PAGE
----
The other week, I stopped in an AT&T store here in Sacramento to get an iPhone 7. Because I’m a big, bad 26-year-old still on her mother’s phone plan, the person helping me told me I’d need my mom to swing by in order to authorize the purchase.
“Well, that’s not gonna happen, because she lives in Georgia,” I told him. We called her instead.
Or at least the country- Hill Yes, am I right? Just kidding, I’d unsubscribe from my own blog if it started getting political.
But seriously, I’ve been thinking a lot lately about the amazingness that is women helping women. I’m talkin’ rooting for each other, helping each other out, and going out on a limb to give a fellow female a hand. You’re probably thinking, “So Caroline, is this because you watched Michelle Obama’s incredible speech this past weekend?” Why yes, I did catch it, but I had a giddy moment of enlightenment last week in a much dumber way.
I started getting panic attacks a couple of months after my dad died. I remember my first one so vividly. I was a senior in high school, and I was in anatomy class. That day, we were doing an experiment to determine our blood type, and we were all going to be pricking our fingers and drawing a little bit of blood.
It wasn’t until last Monday that Jeremy and I realized that a glorious, long Labor Day weekend was approaching. On Tuesday night, we decided we should find a fun getaway and go to one of the many gorgeous places near our new Northern California home.
It turns out that if you’re trying to book accommodations three days before a holiday weekend and you’re on a tight budget, you can cross off Tahoe or Yosemite immediately. Cute idea, not gonna happen. When I stumbled upon an $80 a night, “off the grid” cabin on Airbnb, I decided it was perfect… partly because I’ve wanted to try my hand at “roughing it,” and partly because I just really wanted to go somewhere.
I posted a request on social media last week, asking the people who read my blog to post requests for anything they’d like me to write about. As much as I love sitting at my laptop and writing an almost stream-of-consciousness ramble about what’s been on my mind that week, I also want to post about things that interest others. A few days after posting my request, I got an email from a close friend. To put it simply, she asked some questions that I hadn’t ever asked myself. While I’d thought about some of the things she asked, I hadn’t ever verbalized any sort of cohesive answer. After reading (and re-reading) her email, I decided to tackle her questions in a post.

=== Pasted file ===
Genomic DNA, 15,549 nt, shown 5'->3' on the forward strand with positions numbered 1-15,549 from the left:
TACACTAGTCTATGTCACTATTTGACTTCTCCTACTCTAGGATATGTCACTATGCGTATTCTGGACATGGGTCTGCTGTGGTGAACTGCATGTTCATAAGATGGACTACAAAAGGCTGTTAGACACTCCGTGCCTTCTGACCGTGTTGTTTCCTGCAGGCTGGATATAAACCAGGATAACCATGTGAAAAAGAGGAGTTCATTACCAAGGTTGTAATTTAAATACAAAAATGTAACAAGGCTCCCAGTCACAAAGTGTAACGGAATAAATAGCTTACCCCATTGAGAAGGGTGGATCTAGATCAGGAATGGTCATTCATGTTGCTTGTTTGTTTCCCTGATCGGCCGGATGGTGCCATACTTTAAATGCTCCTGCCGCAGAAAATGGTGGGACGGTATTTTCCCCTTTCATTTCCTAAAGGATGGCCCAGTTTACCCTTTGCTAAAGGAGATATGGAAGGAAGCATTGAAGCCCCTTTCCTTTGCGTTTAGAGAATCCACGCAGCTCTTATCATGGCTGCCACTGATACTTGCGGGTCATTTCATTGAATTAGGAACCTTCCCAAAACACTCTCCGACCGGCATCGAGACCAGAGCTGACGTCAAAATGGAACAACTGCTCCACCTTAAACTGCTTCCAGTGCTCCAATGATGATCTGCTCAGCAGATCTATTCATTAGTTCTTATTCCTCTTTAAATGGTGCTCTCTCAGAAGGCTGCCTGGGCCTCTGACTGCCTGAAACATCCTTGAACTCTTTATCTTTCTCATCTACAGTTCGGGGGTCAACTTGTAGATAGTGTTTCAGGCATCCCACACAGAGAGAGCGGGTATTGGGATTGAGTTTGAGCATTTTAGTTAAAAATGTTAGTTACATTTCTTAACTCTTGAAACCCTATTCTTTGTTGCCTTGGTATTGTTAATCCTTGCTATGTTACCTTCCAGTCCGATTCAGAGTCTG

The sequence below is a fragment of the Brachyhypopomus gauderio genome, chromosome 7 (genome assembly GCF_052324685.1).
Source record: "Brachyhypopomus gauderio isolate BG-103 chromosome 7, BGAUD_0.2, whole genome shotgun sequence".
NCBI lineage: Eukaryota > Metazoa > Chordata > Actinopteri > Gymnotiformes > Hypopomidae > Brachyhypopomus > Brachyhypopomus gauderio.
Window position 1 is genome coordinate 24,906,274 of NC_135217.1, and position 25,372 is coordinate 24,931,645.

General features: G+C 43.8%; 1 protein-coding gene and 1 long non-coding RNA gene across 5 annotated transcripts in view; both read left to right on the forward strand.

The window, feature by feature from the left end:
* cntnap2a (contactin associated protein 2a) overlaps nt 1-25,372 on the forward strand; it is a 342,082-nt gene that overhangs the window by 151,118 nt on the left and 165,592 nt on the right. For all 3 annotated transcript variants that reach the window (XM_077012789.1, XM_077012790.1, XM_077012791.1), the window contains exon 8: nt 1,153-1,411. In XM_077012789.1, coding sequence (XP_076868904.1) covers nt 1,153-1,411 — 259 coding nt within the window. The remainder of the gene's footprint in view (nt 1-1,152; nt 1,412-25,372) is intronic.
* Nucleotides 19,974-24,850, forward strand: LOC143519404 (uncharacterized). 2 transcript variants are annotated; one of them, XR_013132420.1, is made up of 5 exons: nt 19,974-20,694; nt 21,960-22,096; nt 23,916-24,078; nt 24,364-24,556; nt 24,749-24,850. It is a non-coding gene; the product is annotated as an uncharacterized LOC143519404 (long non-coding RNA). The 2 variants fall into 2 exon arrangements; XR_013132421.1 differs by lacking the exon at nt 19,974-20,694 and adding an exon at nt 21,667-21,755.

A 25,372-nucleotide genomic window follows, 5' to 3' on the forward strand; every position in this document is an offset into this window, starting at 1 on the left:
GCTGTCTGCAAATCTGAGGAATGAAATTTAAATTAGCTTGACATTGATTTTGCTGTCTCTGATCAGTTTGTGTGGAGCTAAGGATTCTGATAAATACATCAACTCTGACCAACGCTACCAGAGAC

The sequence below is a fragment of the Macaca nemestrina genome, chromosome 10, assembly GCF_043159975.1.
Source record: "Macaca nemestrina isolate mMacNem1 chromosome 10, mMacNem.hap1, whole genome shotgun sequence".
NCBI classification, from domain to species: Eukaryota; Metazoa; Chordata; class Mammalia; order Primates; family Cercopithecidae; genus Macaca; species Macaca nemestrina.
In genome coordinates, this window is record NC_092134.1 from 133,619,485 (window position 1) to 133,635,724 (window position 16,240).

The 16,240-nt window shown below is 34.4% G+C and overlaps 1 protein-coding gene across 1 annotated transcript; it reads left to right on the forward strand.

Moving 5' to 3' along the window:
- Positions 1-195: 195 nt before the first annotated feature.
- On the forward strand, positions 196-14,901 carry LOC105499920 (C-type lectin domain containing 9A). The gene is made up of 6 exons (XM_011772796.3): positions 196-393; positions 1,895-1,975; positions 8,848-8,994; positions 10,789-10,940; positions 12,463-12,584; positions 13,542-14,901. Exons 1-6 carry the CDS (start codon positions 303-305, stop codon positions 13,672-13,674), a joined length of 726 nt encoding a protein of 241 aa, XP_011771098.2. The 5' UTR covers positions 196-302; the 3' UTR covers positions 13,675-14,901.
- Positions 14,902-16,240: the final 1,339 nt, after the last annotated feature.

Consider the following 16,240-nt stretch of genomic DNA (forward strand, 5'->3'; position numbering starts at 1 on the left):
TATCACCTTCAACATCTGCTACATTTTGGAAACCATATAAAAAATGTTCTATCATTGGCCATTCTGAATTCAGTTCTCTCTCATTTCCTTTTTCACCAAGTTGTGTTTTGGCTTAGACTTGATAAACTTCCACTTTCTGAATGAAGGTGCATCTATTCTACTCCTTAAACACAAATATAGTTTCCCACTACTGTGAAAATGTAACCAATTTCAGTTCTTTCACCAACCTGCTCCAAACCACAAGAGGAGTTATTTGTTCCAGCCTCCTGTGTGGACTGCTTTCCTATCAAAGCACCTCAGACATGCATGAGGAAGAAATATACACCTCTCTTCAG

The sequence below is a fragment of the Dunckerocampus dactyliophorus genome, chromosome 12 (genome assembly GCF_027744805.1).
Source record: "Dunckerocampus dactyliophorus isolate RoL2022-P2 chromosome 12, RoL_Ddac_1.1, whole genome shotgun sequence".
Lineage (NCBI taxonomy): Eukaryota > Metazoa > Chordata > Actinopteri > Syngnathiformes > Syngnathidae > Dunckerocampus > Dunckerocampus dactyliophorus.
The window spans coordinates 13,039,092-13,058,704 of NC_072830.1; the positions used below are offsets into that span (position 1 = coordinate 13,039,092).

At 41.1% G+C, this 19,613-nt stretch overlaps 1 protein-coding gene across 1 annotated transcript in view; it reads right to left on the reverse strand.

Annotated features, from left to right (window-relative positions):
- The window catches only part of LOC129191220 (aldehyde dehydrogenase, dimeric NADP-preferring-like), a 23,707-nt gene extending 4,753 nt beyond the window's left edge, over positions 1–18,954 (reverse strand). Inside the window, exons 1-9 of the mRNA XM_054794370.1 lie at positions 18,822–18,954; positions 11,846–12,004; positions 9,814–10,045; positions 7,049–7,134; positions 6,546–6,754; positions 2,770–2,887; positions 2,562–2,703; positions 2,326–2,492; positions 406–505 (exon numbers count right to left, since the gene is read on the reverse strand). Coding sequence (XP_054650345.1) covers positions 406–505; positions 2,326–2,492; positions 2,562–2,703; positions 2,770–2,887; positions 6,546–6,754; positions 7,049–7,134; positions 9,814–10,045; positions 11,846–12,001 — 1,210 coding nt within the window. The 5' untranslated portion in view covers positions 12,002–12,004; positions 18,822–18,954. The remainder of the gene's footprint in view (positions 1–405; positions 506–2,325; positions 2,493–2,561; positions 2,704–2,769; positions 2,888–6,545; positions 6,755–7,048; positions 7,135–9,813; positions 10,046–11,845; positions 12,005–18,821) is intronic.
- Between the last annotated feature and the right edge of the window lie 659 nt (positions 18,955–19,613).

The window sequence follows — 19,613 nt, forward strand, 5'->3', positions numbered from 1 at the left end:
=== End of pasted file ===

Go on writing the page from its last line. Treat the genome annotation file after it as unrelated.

It’s been over a week since I’ve gotten to sit down and write a post for my personal blog, and it’s been an interesting one. I feel like a lot has happened, which is funny because most of my days have only consisted of sitting at my desk, writing, researching, and occasionally talking to my dog. Needless to say, the only major developments have been internal.
I was always pretty Type A in school, and I got a real high from working hard and having it pay off academically. Outside of the classroom, though, I didn’t care that much about working on myself. That’s drastically changed over the past two years, and I’m extremely proud of how hard I’ve worked to become a woman I can be proud of. I’ve spent months upon months forming a healthy relationship with myself, and it’s honestly thrilling. Over the past week, though, I’ve really been smacked in the face with a flaw I still struggle with constantly.
Today would’ve been my dad’s birthday. I think about him every day, but especially on August 9th and February 15th, the anniversary of his death. As most of you know, he died from cancer in 2009 when I was a senior in high school.
I always hear that he’s “watching over me.” I respect and admire people who believe that so unwaveringly, and it makes me feel so good when people say he’s still with me. If I’m being completely honest with myself, though, I’m just not sure that I believe it. First, because I’m not sure what I think when it comes to life after death. I’ve tried to convince myself that he knows the current me, and I just can’t. And second, if there is life after death, I hope he’s doing something much cooler than watching my boring life. In my ideal situation, my dad gets a highlight reel every once in awhile. You know, just cut to the good stuff.
So Dad, on your birthday, these are the things I want to tell you.